At the highest end of the spectrum are when two or more people work together towards an explicit goal, generally over an extended period of time. The coordination of combined effort with a singular focus results in a tangible change in the world, an effect felt by others, or the creation of something that didn't exist before. These activities greatly enrich both people, build their skills, give them something to be proud of, and leave behind evidence of their time spent together which a lifelong relationship can be built upon.

Think about your interactions with others.

Are there things you do alone which could be made better if done with someone else? Exercise? Work? Hobbies? Even sitting quietly and reading or working, I’ll often invite someone else to join me and bring their own activity. Invariably, because both people are working, reading, or engaging their minds, a conversation is sparked or a problem is solved with the help of a friend.

When you spend time with others, is the time wasted, or is it put to good use? I think it’s better to play video games with a friend than to play alone, but I also think it’s better to plant a garden with a friend than to watch reruns with him.

You can get more out of your time by involving others, and you can get more out of your time with others by choosing carefully what you spend your time on. This will also help guide you when choosing with whom to spend your time. If one person encourages you to spend your time in wasteful or self-destructive activities, and another is excited to create something with you, everyone will be better off when you make the better choice.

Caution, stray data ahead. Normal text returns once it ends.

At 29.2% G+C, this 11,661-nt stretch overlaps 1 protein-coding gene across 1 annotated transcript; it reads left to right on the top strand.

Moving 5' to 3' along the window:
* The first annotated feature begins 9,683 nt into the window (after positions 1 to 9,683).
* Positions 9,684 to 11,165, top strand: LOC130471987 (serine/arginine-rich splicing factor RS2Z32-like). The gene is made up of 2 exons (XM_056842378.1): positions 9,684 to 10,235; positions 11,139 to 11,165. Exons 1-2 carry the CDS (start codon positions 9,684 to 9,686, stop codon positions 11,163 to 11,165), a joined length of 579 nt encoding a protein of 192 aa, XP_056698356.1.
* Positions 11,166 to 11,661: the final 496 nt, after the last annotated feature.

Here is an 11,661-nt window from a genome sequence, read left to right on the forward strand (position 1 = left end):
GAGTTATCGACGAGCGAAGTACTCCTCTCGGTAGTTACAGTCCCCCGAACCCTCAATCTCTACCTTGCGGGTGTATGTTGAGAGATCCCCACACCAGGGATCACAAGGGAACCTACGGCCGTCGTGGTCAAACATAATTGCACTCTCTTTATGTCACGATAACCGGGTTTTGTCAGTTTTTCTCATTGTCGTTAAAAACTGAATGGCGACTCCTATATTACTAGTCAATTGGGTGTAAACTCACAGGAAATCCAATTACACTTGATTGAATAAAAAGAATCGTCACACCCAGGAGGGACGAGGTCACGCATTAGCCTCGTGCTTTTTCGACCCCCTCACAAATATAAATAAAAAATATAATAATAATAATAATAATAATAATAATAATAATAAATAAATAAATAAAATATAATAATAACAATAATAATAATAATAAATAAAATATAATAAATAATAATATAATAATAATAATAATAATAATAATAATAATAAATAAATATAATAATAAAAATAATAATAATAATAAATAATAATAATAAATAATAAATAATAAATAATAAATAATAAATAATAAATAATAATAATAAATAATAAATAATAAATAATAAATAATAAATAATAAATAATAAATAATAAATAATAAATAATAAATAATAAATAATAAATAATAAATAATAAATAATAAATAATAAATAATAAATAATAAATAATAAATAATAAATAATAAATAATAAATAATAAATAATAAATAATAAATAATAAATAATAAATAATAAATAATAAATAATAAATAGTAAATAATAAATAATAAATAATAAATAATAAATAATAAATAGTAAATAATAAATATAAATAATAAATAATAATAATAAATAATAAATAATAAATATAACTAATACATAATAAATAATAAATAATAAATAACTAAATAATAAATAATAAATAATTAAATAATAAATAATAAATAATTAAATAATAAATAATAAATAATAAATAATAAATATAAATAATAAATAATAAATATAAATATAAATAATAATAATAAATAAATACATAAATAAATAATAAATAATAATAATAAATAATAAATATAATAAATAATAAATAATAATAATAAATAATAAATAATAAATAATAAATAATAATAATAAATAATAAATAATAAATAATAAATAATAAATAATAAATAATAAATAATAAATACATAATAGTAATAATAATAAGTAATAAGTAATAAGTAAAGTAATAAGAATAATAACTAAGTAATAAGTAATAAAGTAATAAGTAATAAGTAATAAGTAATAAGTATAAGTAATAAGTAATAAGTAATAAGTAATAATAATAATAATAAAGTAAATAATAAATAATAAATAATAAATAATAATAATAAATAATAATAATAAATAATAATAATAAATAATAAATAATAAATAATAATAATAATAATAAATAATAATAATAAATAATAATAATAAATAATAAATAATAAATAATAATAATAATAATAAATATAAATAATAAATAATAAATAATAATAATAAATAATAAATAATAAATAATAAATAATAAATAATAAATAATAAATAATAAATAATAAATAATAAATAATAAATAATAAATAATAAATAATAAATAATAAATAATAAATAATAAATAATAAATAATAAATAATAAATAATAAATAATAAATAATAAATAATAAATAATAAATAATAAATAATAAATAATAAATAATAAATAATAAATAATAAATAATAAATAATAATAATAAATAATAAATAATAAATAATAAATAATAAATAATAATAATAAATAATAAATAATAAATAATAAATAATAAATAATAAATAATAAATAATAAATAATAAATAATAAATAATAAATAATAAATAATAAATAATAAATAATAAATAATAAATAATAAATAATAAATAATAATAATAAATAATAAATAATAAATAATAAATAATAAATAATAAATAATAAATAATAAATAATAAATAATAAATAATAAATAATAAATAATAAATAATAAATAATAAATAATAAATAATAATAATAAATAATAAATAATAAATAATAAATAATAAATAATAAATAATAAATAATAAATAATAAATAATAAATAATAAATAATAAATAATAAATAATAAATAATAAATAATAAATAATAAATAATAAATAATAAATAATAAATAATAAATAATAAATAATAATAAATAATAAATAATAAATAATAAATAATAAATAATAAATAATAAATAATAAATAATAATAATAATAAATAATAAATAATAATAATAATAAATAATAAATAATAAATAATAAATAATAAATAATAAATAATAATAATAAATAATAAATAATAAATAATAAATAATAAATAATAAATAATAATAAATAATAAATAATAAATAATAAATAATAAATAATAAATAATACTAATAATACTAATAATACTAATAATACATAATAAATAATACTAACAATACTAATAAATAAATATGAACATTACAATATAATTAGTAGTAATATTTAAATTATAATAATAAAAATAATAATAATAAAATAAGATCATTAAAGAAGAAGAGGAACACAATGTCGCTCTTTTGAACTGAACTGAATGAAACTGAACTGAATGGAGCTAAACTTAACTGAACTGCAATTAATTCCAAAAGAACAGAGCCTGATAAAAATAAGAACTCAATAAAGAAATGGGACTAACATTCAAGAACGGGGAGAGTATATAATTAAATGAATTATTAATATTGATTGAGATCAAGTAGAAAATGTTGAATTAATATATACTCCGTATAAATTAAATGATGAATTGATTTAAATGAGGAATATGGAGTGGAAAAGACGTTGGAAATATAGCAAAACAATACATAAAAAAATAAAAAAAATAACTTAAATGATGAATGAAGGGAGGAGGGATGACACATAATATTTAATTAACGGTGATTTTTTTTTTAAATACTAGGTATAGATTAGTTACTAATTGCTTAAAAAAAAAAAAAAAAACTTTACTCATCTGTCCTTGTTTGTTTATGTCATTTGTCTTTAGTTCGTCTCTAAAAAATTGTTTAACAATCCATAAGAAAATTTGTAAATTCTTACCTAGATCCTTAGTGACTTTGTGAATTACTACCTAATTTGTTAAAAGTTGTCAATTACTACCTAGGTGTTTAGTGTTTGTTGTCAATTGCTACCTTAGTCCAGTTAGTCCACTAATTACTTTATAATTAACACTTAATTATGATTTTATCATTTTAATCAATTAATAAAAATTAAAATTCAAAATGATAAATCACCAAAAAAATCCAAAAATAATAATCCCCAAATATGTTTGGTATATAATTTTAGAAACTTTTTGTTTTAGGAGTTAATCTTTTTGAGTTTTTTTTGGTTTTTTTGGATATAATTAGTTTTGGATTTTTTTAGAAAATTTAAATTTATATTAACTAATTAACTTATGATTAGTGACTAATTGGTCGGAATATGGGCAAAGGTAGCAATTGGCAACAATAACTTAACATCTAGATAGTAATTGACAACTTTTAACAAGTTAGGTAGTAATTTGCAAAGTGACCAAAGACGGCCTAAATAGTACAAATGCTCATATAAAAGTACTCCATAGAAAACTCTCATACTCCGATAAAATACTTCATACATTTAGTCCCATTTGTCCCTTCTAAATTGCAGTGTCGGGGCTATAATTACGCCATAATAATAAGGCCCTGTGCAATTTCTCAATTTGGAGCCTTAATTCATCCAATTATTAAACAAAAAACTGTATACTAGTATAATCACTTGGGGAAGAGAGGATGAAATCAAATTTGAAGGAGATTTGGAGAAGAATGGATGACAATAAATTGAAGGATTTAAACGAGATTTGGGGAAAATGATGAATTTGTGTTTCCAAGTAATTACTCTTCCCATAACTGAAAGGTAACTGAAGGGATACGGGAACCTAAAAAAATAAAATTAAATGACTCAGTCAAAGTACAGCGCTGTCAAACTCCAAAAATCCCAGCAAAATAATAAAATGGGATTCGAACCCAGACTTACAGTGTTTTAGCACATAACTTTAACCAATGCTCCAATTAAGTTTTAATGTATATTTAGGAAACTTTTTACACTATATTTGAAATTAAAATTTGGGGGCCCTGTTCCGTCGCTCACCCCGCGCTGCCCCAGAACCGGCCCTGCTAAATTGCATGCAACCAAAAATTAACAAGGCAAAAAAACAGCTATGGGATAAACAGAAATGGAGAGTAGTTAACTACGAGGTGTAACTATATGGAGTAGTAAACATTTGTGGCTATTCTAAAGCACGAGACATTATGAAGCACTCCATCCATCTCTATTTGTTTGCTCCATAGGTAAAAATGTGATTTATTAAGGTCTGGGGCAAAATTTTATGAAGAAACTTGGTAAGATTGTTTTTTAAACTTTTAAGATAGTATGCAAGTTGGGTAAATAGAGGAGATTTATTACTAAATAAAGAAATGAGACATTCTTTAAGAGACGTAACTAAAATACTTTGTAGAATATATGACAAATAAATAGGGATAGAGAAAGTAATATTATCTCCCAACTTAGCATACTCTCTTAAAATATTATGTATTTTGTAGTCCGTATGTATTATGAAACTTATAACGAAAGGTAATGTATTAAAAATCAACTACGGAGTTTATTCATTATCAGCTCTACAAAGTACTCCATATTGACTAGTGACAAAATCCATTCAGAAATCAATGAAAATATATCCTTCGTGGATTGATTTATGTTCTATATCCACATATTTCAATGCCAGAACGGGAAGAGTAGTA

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Mon, 07 Oct 2013 01:51:01 +0000
5 Tips for Directing the Creative Process The following article was written by my friend James Becker. He is not only knowledgeable about music, but about the process that goes into creating music from nothing.


1. Don't Limit Yourself

The more boundaries you perceive or create (oftentimes the difference between these two is minimal) between you and your creative goals, the less your creative energy will be allowed to flow freely. Your self-expression will be hampered. Don't limit yourself in your methods, and don't limit yourself in your approach (scope is a wholly different matter—for another article).